Earlier this week, RI’s Department of Housing issued $10 million in funding to 27 organizations for 66 projects to provide emergency shelter, street outreach operations, housing problem solving, supportive services, and rent assistance through rapid rehousing. This latest deployment of funds is designed to “reach Rhode Islanders experiencing homelessness across the state and will provide the support many people need to obtain permanent housing.”

The 66 funding awards for today include the following:

Emergency Shelter:

  • Full year contracts are being awarded to Westerly Area Warm Meals (WARM), Westbay Community Action, Inc., Washington Square Services Corporation, Sojourner House, Lucy’s Hearth, House of Hope CDC, Elizabeth Buffum Chace Center, Domestic Violence Resource Center of South County, Crossroads RI, Community Care Alliance (CCA), Child and Family, Catholic Social Services of Rhode Island/Diocese of Providence, Blackstone Valley Advocacy Center, and Amos House for the operations of emergency shelters.

Rapid Rehousing and Housing Navigation:

  • Full year contracts are being awarded for the provision of housing navigation services and rent support through rapid rehousing programs. Recipients of these funds are WARM, Thrive Behavioral Health, Sojourner House, Pawtucket Housing Authority, Foster Forward, Crossroads RI, and Amos House.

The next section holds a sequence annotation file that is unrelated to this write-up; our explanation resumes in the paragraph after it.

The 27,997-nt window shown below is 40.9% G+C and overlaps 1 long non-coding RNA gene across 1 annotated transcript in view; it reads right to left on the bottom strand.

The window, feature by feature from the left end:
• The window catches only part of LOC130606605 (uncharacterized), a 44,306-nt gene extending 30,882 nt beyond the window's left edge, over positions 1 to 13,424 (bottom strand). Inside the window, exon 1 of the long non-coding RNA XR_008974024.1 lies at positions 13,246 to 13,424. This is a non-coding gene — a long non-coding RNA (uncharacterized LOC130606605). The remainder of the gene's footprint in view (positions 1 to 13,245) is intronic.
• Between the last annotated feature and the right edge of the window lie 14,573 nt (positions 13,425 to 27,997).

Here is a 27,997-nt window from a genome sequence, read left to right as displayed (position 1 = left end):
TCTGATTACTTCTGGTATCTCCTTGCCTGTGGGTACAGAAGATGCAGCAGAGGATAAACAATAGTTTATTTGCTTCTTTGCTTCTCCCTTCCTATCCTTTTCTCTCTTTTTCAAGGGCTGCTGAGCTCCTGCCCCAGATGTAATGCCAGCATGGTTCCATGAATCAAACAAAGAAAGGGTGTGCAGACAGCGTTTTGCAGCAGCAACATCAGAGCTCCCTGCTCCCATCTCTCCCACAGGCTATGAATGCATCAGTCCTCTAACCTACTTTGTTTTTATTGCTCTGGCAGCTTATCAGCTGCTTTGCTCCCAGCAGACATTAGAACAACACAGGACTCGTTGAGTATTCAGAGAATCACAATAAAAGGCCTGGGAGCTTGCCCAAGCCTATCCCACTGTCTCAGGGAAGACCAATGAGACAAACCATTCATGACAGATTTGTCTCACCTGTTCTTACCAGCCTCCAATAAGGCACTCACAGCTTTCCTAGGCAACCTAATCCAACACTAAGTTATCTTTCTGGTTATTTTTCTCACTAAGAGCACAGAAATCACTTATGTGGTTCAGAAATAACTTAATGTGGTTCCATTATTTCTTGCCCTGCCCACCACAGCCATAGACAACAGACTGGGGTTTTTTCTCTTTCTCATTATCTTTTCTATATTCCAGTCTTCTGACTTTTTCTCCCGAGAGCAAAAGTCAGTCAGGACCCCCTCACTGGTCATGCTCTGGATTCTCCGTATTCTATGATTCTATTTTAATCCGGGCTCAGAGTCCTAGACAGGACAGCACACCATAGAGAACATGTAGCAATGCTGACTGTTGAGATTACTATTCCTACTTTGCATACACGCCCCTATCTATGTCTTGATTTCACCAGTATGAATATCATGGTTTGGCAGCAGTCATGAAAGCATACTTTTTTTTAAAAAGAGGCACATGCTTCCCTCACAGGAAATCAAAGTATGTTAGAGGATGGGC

Supportive Services:

  • CHF is funding service providers beyond beds and housing, including also supportive services. Full year contracts for supportive services are awarded to Turning Around Ministries, Foster Forward, Crossroads RI, Better Lives Rhode Island, and Amos House. Other supportive services awards go only to the end of 2023 pending further conversations of systems level service structure.

Street Outreach:

  • A combination of new and existing outreach service providers are being funded for six months through the upcoming winter. Street outreach funding will be provided to WARM, Thrive Behavioral Health, Newport Mental Health, House of Hope CDC, East Bay Community Action Program, CCA, Better Lives Rhode Island, Crossroads RI, and Amos House.

Homelessness Prevention, Problem Solving, and Systems Coordination:

  • Housing problem solving services are given two-month extensions of previous contracts as statewide coordination and program parameters are refined. Organizations funded for housing problem solving include Tri-County Community Action Agency, Thrive Behavioral Health, Sojourner House, Family Service of Rhode Island, and Amos House. Other proposals for systems management projects are being offered flat-funding on short-term extensions for two months to allow for further dialogue regarding next steps including important community collaborations. These extensions include Rhode Island Coalition to End Homelessness, Housing Network of Rhode Island, Crossroads RI, and Amos House.

The $10 Million is not the final program dispursement and additional funds, not part of this announcement will be coming soon, according to the Housing department.


RI Housing staff positions open in the homelessness sector: